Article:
As I started to get back to normal and continue the trip, I had to think about the people who live in manufactured housing in this state. They have an installation law with enforcement that they take very seriously, but the requirement for anchoring in rental communities has been specifically omitted. You only have to anchor the home if you own the land! What were they thinking of when they made this up!

There are several states that have similar anchoring regulations and many more that do not require frost-protected foundations, even though the factory set-up manuals say that you need both. As the states begin to enact set-up regulations they sometimes try to preserve the old way of doing things; and this, I fear, will be our undoing.

In some cases Government is prevented from doing what needs to be done and they become frustrated and look for other ways to regulate the industry. How about this idea by the State of Pennsylvania? The HUD Seal on every home is the federal guarantee that the home will perform to it's assigned roof load, it's proper wind load, and it's appropriate thermal efficiency. Pennsylvania says how can it do that if it has not been set-up yet. It is just sitting on some wheels and it can't hold the roof load like that. Without anchors it can't take the wind loads involved. A multi-section home has nothing but a plastic sheet on one wall so how can that be energy efficient? How can the government issue a HUD seal when what the seal guarantees has not done yet? The home can't possibly do all these things until it is properly installed, and they feel the HUD Seal should not go on until then!! Do you know what this means? It means that every home installation will have to be inspected by a federally approved and authorized inspector on site before it gets a HUD Seal on it! This is real, it has national supporters, and, like it or not, it makes enough sense to receive serious attention and possibly be enacted. It is happening because this industry can't seem to enact scientifically accurate and politically sound installation laws that can provide the HUD Code with the backup it needs to keep its promise to the home buyer. In defense of the industry in Pa. they have tried very hard for at least the last 5 years to get an installation law passed. They have spent enormous amounts of money and time lobbying but the politicians just don't want to do it for some reason. Everyone in the industry and especially the industry regulators want it passed, so who is blocking the legislation? Obviously someone who knows it will be good for the manufactured housing industry and bad for them, wonder who that could be?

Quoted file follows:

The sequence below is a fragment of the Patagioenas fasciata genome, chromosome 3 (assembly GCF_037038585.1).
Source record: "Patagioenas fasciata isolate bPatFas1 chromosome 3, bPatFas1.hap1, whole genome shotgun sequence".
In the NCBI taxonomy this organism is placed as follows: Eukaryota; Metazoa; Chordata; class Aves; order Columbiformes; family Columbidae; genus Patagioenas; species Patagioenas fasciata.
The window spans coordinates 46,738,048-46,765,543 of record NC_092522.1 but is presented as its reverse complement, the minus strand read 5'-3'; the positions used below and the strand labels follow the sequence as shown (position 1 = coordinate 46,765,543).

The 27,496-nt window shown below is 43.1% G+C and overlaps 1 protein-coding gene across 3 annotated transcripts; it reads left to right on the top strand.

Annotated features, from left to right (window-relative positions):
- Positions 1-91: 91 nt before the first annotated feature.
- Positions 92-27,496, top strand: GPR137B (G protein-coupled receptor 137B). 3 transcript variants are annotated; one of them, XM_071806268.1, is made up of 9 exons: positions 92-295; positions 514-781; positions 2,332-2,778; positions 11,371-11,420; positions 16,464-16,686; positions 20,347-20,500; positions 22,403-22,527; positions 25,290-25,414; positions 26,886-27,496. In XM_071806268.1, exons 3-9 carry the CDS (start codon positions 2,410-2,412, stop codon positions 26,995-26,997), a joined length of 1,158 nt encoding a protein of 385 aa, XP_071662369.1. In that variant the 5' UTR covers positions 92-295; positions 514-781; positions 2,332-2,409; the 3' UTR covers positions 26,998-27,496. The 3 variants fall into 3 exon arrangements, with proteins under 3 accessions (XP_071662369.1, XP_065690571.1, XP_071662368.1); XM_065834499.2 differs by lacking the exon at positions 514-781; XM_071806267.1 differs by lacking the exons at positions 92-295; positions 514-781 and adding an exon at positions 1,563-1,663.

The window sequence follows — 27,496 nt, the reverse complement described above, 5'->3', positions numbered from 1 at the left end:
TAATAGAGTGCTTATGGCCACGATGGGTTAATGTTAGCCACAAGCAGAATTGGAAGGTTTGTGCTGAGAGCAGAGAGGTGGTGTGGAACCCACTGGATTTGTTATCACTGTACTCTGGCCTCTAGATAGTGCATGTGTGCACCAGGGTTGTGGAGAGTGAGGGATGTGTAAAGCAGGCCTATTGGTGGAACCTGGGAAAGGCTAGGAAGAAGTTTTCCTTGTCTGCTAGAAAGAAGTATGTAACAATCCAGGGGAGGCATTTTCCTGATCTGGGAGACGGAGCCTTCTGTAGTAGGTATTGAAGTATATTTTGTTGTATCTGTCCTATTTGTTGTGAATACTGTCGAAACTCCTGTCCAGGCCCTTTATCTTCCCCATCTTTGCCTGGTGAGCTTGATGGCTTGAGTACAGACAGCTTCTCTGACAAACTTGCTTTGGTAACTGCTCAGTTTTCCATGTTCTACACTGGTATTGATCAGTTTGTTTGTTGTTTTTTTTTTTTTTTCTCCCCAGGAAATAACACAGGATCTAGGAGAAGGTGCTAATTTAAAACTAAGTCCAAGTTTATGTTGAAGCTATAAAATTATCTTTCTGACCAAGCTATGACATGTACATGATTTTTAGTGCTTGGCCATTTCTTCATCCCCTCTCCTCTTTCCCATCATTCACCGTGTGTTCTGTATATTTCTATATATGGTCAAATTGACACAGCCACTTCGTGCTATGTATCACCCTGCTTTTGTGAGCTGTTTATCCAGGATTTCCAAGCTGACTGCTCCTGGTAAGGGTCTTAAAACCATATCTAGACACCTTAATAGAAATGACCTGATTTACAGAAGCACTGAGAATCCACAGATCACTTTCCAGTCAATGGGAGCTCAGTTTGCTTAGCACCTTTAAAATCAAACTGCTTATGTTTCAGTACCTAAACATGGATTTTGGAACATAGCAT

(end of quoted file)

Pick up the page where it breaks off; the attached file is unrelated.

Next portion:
We are currently doing great, but if we persist in our present direction concerning installation we will surely snatch defeat from the jaws of victory. We can't afford to think it will all go away. Maybe if we can just hold it off for a few more years things will change? My guess is that they surely will and not for the better.

If your State has good laws that deal with reality and have a proper degree of regulation then none of this may affect you. The other States with bad or no laws are about to go for a ride in a blender, and they may not be able to regain control. I hope they don't take the rest of us with them. The conventional building industry will not come to our rescue, they will just sit back and watch their market share grow. They probably won't even thank us for it.